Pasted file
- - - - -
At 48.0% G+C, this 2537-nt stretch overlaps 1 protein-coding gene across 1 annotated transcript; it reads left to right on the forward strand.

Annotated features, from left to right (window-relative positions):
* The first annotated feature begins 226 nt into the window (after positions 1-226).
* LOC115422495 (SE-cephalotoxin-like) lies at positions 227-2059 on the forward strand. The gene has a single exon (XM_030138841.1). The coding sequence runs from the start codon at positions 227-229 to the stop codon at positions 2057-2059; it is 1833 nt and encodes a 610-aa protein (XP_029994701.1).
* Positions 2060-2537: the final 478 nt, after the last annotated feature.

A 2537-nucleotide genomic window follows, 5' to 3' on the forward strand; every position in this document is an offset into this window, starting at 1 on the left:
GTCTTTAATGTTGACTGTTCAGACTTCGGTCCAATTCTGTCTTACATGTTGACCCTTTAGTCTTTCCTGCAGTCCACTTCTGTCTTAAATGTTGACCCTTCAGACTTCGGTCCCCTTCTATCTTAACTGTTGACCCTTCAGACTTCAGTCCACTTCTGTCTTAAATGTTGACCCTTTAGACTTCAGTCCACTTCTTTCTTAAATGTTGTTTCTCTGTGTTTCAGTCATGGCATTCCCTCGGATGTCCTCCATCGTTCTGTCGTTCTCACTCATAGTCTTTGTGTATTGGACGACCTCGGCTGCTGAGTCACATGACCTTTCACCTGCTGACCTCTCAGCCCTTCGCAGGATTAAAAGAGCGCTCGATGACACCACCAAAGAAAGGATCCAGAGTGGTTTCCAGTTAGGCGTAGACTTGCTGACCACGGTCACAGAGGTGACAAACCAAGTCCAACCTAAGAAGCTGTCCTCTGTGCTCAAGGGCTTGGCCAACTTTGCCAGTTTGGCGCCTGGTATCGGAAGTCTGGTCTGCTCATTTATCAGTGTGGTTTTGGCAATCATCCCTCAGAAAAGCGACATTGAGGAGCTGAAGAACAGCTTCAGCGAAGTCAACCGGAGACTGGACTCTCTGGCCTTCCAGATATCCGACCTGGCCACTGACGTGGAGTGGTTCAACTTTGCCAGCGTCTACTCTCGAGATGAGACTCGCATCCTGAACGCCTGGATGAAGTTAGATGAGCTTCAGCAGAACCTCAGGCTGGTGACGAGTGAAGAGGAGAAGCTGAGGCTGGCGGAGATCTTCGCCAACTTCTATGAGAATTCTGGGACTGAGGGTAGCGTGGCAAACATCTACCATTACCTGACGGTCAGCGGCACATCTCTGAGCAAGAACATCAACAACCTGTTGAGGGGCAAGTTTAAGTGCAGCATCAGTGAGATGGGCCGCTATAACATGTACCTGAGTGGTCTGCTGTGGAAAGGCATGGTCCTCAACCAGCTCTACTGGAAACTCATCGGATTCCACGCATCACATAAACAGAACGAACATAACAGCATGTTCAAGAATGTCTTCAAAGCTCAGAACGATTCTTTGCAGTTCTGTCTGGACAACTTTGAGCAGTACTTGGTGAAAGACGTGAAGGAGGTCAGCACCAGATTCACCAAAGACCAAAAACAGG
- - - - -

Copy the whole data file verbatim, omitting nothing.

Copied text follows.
At 48.0% G+C, this 2537-nt stretch overlaps 1 protein-coding gene across 1 annotated transcript; it reads left to right on the forward strand.

Annotated features, from left to right (window-relative positions):
* The first annotated feature begins 226 nt into the window (after positions 1-226).
* LOC115422495 (SE-cephalotoxin-like) lies at positions 227-2059 on the forward strand. The gene has a single exon (XM_030138841.1). The coding sequence runs from the start codon at positions 227-229 to the stop codon at positions 2057-2059; it is 1833 nt and encodes a 610-aa protein (XP_029994701.1).
* Positions 2060-2537: the final 478 nt, after the last annotated feature.

A 2537-nucleotide genomic window follows, 5' to 3' on the forward strand; every position in this document is an offset into this window, starting at 1 on the left:
GTCTTTAATGTTGACTGTTCAGACTTCGGTCCAATTCTGTCTTACATGTTGACCCTTTAGTCTTTCCTGCAGTCCACTTCTGTCTTAAATGTTGACCCTTCAGACTTCGGTCCCCTTCTATCTTAACTGTTGACCCTTCAGACTTCAGTCCACTTCTGTCTTAAATGTTGACCCTTTAGACTTCAGTCCACTTCTTTCTTAAATGTTGTTTCTCTGTGTTTCAGTCATGGCATTCCCTCGGATGTCCTCCATCGTTCTGTCGTTCTCACTCATAGTCTTTGTGTATTGGACGACCTCGGCTGCTGAGTCACATGACCTTTCACCTGCTGACCTCTCAGCCCTTCGCAGGATTAAAAGAGCGCTCGATGACACCACCAAAGAAAGGATCCAGAGTGGTTTCCAGTTAGGCGTAGACTTGCTGACCACGGTCACAGAGGTGACAAACCAAGTCCAACCTAAGAAGCTGTCCTCTGTGCTCAAGGGCTTGGCCAACTTTGCCAGTTTGGCGCCTGGTATCGGAAGTCTGGTCTGCTCATTTATCAGTGTGGTTTTGGCAATCATCCCTCAGAAAAGCGACATTGAGGAGCTGAAGAACAGCTTCAGCGAAGTCAACCGGAGACTGGACTCTCTGGCCTTCCAGATATCCGACCTGGCCACTGACGTGGAGTGGTTCAACTTTGCCAGCGTCTACTCTCGAGATGAGACTCGCATCCTGAACGCCTGGATGAAGTTAGATGAGCTTCAGCAGAACCTCAGGCTGGTGACGAGTGAAGAGGAGAAGCTGAGGCTGGCGGAGATCTTCGCCAACTTCTATGAGAATTCTGGGACTGAGGGTAGCGTGGCAAACATCTACCATTACCTGACGGTCAGCGGCACATCTCTGAGCAAGAACATCAACAACCTGTTGAGGGGCAAGTTTAAGTGCAGCATCAGTGAGATGGGCCGCTATAACATGTACCTGAGTGGTCTGCTGTGGAAAGGCATGGTCCTCAACCAGCTCTACTGGAAACTCATCGGATTCCACGCATCACATAAACAGAACGAACATAACAGCATGTTCAAGAATGTCTTCAAAGCTCAGAACGATTCTTTGCAGTTCTGTCTGGACAACTTTGAGCAGTACTTGGTGAAAGACGTGAAGGAGGTCAGCACCAGATTCACCAAAGACCAAAAACAGG